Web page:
‘changing my situation’
Here’s another excerpt from an interview with Jean-Philippe Vassal, carried out in 2006 as part of a research project funded by the Franco-British Union of Architects. Vassal talks more about the references to ‘far-away’ places within their architecture and the influence of Africa…
Management Sciences University Building, Bordeaux. Lacaton & Vassal, completed 2006. Roses climb up and across a grid of wires to create a facade of flowers.
JH Because the Union encourages relations between the French and British in terms of architecture it is perhaps pertinent to ask whether you consider your work to be typically French in any way?
JPV Perhaps there is a part, yes, but I don’t know… What I do know is that I have travelled quite a lot, I have lived in Africa and I am very curious of different things. I like changing my situation, to see new things and sometimes I am frightened by the fact that architecture could fix you somewhere. Each time I have the possibility of creating a new project somewhere else or the possibility in my work to take something from a different place – like flowers, like Turkish tiles [at the Architekturzentrum cafe in Vienna] – to make this connection with another country, to escape. Very often, with flowers.
JH Like your University building in Grenoble, for example?
JPV Yes, where we use tropical flowers. We have also just finished a big building in Bordeaux with roses as a background. We have 700 climbing rose trees with beautiful flowers and yes, to find something that creates distance from the architecture, from materiality.
JH Do you think this comes from [your] living in Morocco? I’ve read that Casablanca is a city where French [culture] and the West meets with Islamic culture…
JPV Yes, this confrontation occurs. In Casablanca you have a lot of incredible, modern architecture of the 1950s, the ’70s – really beautiful buildings and at the same time you have the medina, you have this mix. It is very interesting and there is a sort of… old and new things touch, there are different styles very close to each other.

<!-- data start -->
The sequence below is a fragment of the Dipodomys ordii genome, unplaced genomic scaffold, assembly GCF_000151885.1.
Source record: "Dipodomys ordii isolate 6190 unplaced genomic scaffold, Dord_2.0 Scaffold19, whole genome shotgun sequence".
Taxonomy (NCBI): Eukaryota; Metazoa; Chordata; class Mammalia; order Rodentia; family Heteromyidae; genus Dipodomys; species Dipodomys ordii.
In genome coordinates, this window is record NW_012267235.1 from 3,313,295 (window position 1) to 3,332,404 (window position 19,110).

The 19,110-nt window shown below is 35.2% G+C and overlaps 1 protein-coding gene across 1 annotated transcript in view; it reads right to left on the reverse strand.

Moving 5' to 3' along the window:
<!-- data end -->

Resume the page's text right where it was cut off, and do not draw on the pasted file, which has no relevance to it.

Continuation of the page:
In the 2G book [Lacaton and Vassal by Ilka and Andreas Ruby] there is an image of a nomadic school in the Sahara. There is nothing around the school, it is just a hut and we don’t know where the parents of the children are, but we imagine the children travelling long distances to arrive at the school. It is, I don’t know, a structure of 80 metres square, about 1.5 or 1.6 metres high – not very tall – and made of branches in the sand. So when it is really hot and bright outside, inside the hut it is dark and cool. The plants allow strips of light in and you enter this place to go to school. There are twenty school children, 6 or 7 years old, sitting in the sand all looking in one direction at a TV screen with a programme on – no teacher, you don’t need a teacher, just a TV. There are batteries and the TV which are linked to a solar panel on the roof and it is in the middle of the desert! And for me, it’s really the embodiment of modernity: architecture and modernity are precisely this. This mix of situation, place and these elements create – very efficiently, but also with a lot of poetry – this story.
JH Does this place exist now?
JPV Yes, it exists. Maybe for three years and then the wind blows it down and they just build another… And the children, you can go in and they don’t care, they just focus on the TV screen and the programme they are watching.
JH And so they learn maths and science through TV.
JPV Yes. For me, this is precisely architecture because here in Europe you could not imagine this happening. I like to imagine this cross fertilisation of things. Here you say no, I cannot employ straw as a roofing material, I cannot have a TV if there is no window… You can adapt very traditional things with more modern things; it is very easy.